Each month we highlight a resource that a community member has suggested for inclusion into the library. Your contributions are what make DLESE a community-owned project. Please do contribute by suggesting your favorite sites.
Part of NASA's Learning Technologies Project, Athena engages students in observing phenomena using remotely sensed data to construct knowledge about the world. Data sets and instructional pieces are related to oceans, the atmosphere, Earth resources, and space/astronomy. Real-time data are used where possible.
The material is intended for direct use by students with appropriate assistance from teachers. The goal of Athena is to enhance the K-12 science curriculum, and facilitate use of the powerful computational tools in classrooms networked to the Web. Materials include data sets with appropriate explanations, student activities, and teacher background information delivered to classrooms via the Internet.
Athena makes scientific data accessible to students in an understandable form by involving educators in planning, writing, and piloting the material in classrooms. Project staff train teachers and provide support for 18 pilot sites in Seattle-area classrooms. Athena supports the pilot classes with onsite visits and e-mail, solicits feedback, and offers writing materials developed in light of the classroom experience.
Analytical | Course Resources | Data | Department | Field Trips | Handouts | Homework | Images | Learning | OnLine | Resources | Student Projects
This website hosts a database of over 4,750 geoscience course resources available on the Internet and is the creation of the late Dr. John Butler. You may search the database by category, subcategory and/or by keywords. The site offers an electronic mailing list called the Virtual Coffee Room, a resource of the month section, and a section with links to geoscience departments around the world and WWW geoscience related directories. It also offers a section entitled Geophysics that contains numerous links to geophysical data, geoscience career and student support information, and reference materials for geophysics.
A feature entitled 'Another Node on the Net (ANON)' is designed to provide Internet resources that can help meet the research and academic needs of the readers of the Journal of Computers and Geosciences.
Bridge is a growing collection of on-line marine education resources. It provides educators with accurate, useful, content-correct and content-current marine and data information on global, national, and regional marine science topics, and gives researchers a contact point for educational outreach. The Resource Pavilion provides links to lesson plans and curriculum units for K-12 classrooms, while the Data Port section provides links to on-line data sets, including tips on how to use these data in the classroom. Specific classroom activities using data are detailed and updated on a monthly basis. A communication section provides access to listservs and ask-a-scientist services. Ocean science information sites are linked by discipline or topic, including biology, chemistry, physics, marine geology, ecology, atmopshere, and human activities. Current on-line expeditions and event-specific activities are highlighted on the front page.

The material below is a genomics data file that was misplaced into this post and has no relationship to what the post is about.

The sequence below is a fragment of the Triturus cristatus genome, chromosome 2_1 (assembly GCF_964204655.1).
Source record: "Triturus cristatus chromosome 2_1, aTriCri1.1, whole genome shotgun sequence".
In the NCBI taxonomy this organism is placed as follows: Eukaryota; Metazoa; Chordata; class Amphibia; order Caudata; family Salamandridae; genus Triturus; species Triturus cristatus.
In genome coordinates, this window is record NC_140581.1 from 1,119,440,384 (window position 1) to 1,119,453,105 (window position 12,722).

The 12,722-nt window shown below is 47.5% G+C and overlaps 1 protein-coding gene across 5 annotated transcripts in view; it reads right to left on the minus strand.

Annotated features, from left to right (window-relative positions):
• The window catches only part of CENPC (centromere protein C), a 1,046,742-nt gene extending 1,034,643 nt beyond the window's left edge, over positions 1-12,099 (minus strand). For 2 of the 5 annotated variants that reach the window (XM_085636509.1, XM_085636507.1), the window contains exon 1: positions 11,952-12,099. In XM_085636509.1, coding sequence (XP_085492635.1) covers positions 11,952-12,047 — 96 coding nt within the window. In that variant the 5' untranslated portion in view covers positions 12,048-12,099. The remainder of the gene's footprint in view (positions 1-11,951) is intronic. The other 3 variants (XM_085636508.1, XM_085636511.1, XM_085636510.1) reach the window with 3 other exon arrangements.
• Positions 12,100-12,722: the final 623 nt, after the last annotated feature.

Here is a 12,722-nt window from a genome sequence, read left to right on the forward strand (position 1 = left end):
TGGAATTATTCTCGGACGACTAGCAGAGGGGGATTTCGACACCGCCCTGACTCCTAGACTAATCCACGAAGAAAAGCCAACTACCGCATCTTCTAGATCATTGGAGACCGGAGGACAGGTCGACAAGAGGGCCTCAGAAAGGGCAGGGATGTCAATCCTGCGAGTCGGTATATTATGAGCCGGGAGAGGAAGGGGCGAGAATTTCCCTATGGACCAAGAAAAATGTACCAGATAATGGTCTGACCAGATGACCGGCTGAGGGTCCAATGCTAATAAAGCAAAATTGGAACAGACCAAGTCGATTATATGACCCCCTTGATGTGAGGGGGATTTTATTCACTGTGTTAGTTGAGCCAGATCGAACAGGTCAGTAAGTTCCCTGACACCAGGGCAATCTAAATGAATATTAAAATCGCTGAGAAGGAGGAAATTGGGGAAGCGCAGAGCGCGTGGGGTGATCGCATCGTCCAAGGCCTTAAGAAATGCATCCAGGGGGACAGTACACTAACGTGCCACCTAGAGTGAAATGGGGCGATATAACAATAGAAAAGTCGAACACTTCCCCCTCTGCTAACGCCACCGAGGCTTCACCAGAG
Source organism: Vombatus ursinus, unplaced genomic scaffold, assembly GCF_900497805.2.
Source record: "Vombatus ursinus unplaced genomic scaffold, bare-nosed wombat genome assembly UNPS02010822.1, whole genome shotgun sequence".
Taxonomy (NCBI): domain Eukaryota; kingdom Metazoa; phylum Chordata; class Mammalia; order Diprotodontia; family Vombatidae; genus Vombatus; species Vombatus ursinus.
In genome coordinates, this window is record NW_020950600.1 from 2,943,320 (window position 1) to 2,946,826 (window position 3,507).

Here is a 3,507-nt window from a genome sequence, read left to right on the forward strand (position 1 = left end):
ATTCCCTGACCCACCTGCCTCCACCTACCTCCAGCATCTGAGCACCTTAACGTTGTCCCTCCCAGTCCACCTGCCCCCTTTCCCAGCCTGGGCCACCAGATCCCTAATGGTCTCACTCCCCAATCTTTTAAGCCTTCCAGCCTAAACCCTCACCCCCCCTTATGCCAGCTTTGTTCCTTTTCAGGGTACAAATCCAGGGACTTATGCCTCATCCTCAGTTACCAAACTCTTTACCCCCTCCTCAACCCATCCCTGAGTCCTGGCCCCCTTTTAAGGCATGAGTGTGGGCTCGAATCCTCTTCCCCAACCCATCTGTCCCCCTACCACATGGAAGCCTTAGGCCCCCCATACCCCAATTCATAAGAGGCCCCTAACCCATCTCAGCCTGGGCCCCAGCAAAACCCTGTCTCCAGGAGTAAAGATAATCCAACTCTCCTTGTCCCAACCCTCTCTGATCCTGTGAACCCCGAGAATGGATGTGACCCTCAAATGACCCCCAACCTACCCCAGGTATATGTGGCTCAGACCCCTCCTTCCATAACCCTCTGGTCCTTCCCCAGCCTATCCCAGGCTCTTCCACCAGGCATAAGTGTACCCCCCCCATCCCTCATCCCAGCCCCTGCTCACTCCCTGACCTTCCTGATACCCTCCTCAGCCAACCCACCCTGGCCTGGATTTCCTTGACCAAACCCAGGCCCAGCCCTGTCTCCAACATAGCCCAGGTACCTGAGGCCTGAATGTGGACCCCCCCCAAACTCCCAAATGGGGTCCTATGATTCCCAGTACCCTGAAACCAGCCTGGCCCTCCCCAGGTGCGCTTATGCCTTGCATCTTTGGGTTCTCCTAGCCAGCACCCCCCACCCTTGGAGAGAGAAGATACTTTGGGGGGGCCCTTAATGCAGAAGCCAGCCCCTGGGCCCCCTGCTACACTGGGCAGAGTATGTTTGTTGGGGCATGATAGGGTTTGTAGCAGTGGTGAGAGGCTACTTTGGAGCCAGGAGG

As part of the Ecological Society of America (ESA)'s EdWeb, this site features course syllabi for undergraduate and graduate ecology courses. Over 40 professors/lecturers have posted links to their websites from the page, covering undergraduate introductory ecology courses, advanced undergraduate/graduate courses in ecology, undergraduate/graduate conservation biology courses, undergraduate environmental science and studies courses, and ecology and environmental science education courses for teachers. There is currently a call for further contributions.
The Hydrologic Cycle: online meteorology guide is one of several online guides produced by WW2010 at the University of Illinois. These guides use multimedia technology and the dynamic capabilities of the web to incorporate text, colorful diagrams, animations, computer simulations, audio and video to introduce topics and concepts for a wide variety of disciplines. The Hydrologic Cycle is part of the Meteorology Guide, and focuses on the circulation and conservation of the earth's water. There are nine sections: The Earth's Water Budget, Evaporation, Condensation, Transport, Precipitation, Groundwater, Transpiration, Runoff, and a Summary and Example of the hydrologic cycle at work. Each section has diagrams and text, as well as hyperlinks that further define and illustrate concepts presented in the section.
Exploring Earthquakes in Space and Time Through the Internet and a Geographic Information System